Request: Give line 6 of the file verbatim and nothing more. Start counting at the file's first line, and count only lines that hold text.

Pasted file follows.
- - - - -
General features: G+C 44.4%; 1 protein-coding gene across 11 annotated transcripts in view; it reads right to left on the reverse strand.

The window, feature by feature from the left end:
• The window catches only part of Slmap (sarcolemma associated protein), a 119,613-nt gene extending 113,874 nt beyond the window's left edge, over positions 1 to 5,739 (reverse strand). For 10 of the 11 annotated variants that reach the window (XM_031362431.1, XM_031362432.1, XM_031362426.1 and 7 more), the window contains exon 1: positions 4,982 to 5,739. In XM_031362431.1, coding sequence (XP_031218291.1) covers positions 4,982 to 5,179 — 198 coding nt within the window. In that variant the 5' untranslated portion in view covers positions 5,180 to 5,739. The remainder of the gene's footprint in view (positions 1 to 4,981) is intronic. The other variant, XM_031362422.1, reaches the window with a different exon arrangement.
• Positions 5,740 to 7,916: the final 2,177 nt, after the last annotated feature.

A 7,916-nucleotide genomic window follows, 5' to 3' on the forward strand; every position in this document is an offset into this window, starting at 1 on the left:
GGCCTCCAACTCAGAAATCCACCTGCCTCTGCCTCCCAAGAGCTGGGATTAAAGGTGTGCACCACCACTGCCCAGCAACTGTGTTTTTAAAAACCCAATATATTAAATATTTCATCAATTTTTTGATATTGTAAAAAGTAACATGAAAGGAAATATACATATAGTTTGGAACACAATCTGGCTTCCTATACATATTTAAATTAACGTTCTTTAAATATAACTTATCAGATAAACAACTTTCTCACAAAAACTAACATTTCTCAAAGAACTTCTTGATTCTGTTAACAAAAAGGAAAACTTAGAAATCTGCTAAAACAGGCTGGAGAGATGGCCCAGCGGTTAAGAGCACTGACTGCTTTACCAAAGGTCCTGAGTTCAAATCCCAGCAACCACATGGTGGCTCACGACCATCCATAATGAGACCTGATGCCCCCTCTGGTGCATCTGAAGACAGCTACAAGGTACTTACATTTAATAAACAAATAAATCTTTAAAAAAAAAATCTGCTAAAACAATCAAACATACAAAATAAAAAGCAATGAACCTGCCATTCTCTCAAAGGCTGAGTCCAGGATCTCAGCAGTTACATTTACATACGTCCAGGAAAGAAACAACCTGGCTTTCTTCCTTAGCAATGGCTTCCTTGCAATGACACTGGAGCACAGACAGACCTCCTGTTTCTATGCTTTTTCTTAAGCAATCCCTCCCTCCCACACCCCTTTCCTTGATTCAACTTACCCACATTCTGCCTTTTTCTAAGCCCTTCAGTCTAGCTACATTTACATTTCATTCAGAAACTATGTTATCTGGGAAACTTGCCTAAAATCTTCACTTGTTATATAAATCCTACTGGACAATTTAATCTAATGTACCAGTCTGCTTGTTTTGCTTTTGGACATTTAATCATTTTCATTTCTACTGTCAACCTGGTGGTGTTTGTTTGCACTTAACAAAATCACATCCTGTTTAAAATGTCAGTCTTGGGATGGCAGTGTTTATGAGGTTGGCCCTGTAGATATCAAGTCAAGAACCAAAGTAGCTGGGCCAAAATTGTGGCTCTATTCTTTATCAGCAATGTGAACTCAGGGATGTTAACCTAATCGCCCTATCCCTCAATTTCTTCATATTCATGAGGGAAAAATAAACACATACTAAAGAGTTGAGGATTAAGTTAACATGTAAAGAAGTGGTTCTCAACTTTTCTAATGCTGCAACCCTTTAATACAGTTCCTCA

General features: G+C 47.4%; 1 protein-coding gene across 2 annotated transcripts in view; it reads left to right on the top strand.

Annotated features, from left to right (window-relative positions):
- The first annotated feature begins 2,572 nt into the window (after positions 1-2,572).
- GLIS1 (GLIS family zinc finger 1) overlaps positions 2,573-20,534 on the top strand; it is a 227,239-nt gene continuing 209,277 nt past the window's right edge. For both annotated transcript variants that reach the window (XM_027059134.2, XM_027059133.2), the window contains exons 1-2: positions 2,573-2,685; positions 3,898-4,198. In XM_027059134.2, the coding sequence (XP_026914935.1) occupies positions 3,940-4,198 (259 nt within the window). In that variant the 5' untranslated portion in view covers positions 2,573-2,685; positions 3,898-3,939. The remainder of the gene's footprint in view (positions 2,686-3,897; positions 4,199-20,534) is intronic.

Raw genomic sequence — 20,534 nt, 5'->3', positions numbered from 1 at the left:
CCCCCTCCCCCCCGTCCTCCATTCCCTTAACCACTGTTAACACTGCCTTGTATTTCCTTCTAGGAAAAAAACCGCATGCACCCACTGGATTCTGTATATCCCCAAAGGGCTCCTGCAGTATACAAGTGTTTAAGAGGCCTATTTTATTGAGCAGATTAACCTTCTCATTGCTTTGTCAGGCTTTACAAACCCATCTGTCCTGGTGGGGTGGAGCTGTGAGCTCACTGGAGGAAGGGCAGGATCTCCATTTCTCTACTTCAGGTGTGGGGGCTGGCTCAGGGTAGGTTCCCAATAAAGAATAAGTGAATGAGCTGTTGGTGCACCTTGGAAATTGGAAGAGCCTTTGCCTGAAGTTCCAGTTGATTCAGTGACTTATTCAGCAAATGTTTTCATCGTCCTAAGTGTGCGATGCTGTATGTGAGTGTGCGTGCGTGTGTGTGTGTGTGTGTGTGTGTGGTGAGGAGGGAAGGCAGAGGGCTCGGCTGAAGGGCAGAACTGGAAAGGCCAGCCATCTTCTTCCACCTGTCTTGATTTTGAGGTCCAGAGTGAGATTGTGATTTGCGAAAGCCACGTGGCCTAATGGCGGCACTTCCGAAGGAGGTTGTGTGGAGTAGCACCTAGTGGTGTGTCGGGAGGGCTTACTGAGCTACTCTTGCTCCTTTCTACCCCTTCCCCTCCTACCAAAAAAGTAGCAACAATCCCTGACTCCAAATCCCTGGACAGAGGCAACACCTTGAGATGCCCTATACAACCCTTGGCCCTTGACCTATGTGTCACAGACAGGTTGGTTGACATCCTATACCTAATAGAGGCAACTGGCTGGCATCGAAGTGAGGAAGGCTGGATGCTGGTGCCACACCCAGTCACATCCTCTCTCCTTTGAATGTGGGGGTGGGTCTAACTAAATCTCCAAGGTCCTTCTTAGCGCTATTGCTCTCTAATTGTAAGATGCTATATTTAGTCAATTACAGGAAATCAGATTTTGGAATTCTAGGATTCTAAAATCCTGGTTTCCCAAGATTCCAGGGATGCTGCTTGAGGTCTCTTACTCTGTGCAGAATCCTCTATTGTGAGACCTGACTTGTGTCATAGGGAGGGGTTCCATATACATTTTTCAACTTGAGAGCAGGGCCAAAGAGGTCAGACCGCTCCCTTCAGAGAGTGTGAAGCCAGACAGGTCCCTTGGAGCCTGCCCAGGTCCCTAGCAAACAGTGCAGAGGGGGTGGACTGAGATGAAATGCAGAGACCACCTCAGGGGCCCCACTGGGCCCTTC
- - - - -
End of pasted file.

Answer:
GGCCTCCAACTCAGAAATCCACCTGCCTCTGCCTCCCAAGAGCTGGGATTAAAGGTGTGCACCACCACTGCCCAGCAACTGTGTTTTTAAAAACCCAATATATTAAATATTTCATCAATTTTTTGATATTGTAAAAAGTAACATGAAAGGAAATATACATATAGTTTGGAACACAATCTGGCTTCCTATACATATTTAAATTAACGTTCTTTAAATATAACTTATCAGATAAACAACTTTCTCACAAAAACTAACATTTCTCAAAGAACTTCTTGATTCTGTTAACAAAAAGGAAAACTTAGAAATCTGCTAAAACAGGCTGGAGAGATGGCCCAGCGGTTAAGAGCACTGACTGCTTTACCAAAGGTCCTGAGTTCAAATCCCAGCAACCACATGGTGGCTCACGACCATCCATAATGAGACCTGATGCCCCCTCTGGTGCATCTGAAGACAGCTACAAGGTACTTACATTTAATAAACAAATAAATCTTTAAAAAAAAAATCTGCTAAAACAATCAAACATACAAAATAAAAAGCAATGAACCTGCCATTCTCTCAAAGGCTGAGTCCAGGATCTCAGCAGTTACATTTACATACGTCCAGGAAAGAAACAACCTGGCTTTCTTCCTTAGCAATGGCTTCCTTGCAATGACACTGGAGCACAGACAGACCTCCTGTTTCTATGCTTTTTCTTAAGCAATCCCTCCCTCCCACACCCCTTTCCTTGATTCAACTTACCCACATTCTGCCTTTTTCTAAGCCCTTCAGTCTAGCTACATTTACATTTCATTCAGAAACTATGTTATCTGGGAAACTTGCCTAAAATCTTCACTTGTTATATAAATCCTACTGGACAATTTAATCTAATGTACCAGTCTGCTTGTTTTGCTTTTGGACATTTAATCATTTTCATTTCTACTGTCAACCTGGTGGTGTTTGTTTGCACTTAACAAAATCACATCCTGTTTAAAATGTCAGTCTTGGGATGGCAGTGTTTATGAGGTTGGCCCTGTAGATATCAAGTCAAGAACCAAAGTAGCTGGGCCAAAATTGTGGCTCTATTCTTTATCAGCAATGTGAACTCAGGGATGTTAACCTAATCGCCCTATCCCTCAATTTCTTCATATTCATGAGGGAAAAATAAACACATACTAAAGAGTTGAGGATTAAGTTAACATGTAAAGAAGTGGTTCTCAACTTTTCTAATGCTGCAACCCTTTAATACAGTTCCTCA